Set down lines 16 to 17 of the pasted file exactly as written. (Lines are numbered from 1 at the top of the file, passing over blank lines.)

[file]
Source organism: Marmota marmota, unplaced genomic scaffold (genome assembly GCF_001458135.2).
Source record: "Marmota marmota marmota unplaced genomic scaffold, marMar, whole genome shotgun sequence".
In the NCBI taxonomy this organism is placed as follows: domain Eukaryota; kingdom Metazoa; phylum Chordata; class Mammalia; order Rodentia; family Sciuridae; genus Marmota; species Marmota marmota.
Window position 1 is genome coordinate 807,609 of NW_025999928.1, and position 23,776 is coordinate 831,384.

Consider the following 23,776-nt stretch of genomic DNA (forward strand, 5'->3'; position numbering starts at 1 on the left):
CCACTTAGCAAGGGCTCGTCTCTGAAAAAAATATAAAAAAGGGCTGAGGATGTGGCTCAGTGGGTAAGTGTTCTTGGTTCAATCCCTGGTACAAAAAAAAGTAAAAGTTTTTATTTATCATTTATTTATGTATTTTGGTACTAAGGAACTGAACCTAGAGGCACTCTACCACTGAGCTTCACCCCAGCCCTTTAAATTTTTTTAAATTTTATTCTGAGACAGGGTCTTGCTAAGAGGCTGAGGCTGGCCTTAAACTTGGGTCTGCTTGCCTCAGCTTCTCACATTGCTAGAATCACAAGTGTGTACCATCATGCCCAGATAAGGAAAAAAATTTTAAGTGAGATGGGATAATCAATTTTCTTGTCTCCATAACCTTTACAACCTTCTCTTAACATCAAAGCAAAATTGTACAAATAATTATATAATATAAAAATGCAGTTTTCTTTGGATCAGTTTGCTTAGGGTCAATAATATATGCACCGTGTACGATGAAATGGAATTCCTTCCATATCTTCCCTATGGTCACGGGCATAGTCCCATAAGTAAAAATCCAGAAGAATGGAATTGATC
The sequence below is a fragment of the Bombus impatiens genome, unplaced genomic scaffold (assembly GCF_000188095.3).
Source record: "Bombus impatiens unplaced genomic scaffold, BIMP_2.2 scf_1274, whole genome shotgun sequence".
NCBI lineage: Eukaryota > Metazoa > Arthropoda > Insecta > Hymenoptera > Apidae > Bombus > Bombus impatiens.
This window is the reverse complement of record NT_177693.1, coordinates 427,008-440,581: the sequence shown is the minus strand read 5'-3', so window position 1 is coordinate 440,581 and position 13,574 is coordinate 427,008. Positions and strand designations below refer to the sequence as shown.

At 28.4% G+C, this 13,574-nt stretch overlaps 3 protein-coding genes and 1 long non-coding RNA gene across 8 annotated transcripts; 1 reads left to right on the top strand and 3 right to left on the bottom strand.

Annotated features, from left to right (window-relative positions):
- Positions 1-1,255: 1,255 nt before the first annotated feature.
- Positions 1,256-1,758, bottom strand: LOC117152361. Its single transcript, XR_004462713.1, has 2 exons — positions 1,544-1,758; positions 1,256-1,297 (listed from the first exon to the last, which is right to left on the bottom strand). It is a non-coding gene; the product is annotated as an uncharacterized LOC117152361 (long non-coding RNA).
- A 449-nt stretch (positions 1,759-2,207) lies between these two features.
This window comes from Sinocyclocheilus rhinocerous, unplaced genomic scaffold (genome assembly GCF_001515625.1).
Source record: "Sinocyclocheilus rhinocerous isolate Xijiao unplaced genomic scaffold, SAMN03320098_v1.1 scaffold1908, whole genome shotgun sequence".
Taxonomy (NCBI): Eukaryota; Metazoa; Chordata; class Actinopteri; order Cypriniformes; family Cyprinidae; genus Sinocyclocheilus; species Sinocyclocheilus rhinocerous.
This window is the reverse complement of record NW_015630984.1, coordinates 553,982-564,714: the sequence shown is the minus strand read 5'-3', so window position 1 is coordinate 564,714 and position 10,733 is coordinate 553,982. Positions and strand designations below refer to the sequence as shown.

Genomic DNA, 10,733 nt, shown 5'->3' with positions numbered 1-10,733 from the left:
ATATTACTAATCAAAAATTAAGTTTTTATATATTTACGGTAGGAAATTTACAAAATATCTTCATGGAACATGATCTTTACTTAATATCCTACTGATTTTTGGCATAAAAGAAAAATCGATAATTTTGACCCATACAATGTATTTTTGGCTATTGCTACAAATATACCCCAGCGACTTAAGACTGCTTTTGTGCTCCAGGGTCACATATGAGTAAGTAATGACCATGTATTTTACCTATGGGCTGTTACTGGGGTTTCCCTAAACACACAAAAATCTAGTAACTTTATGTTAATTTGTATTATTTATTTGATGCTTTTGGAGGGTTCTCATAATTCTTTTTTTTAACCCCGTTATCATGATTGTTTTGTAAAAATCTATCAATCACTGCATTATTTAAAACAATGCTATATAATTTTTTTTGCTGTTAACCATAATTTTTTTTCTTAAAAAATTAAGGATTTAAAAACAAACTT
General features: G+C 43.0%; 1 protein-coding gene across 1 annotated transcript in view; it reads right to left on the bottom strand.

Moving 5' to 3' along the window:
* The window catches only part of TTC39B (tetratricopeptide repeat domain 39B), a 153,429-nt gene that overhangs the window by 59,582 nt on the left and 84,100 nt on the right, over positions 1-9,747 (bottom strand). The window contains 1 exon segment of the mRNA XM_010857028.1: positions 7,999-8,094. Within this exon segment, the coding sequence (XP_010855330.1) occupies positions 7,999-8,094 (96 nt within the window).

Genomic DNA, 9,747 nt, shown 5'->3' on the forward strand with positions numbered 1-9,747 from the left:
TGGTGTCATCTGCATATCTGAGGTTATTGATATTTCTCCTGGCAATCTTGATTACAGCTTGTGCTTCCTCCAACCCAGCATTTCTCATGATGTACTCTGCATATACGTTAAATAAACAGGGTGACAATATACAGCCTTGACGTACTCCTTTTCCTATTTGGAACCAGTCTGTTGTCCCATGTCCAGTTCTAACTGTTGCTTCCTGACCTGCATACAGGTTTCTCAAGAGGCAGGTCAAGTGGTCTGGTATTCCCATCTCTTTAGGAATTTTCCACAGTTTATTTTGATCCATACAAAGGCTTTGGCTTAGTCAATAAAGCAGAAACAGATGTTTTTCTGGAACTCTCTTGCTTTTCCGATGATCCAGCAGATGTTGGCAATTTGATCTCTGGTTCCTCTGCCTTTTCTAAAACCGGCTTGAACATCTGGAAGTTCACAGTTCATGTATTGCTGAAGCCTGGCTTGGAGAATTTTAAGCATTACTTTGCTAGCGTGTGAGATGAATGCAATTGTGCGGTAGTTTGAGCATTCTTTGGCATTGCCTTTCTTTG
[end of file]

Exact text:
This window comes from Sinocyclocheilus rhinocerous, unplaced genomic scaffold (genome assembly GCF_001515625.1).
Source record: "Sinocyclocheilus rhinocerous isolate Xijiao unplaced genomic scaffold, SAMN03320098_v1.1 scaffold1908, whole genome shotgun sequence".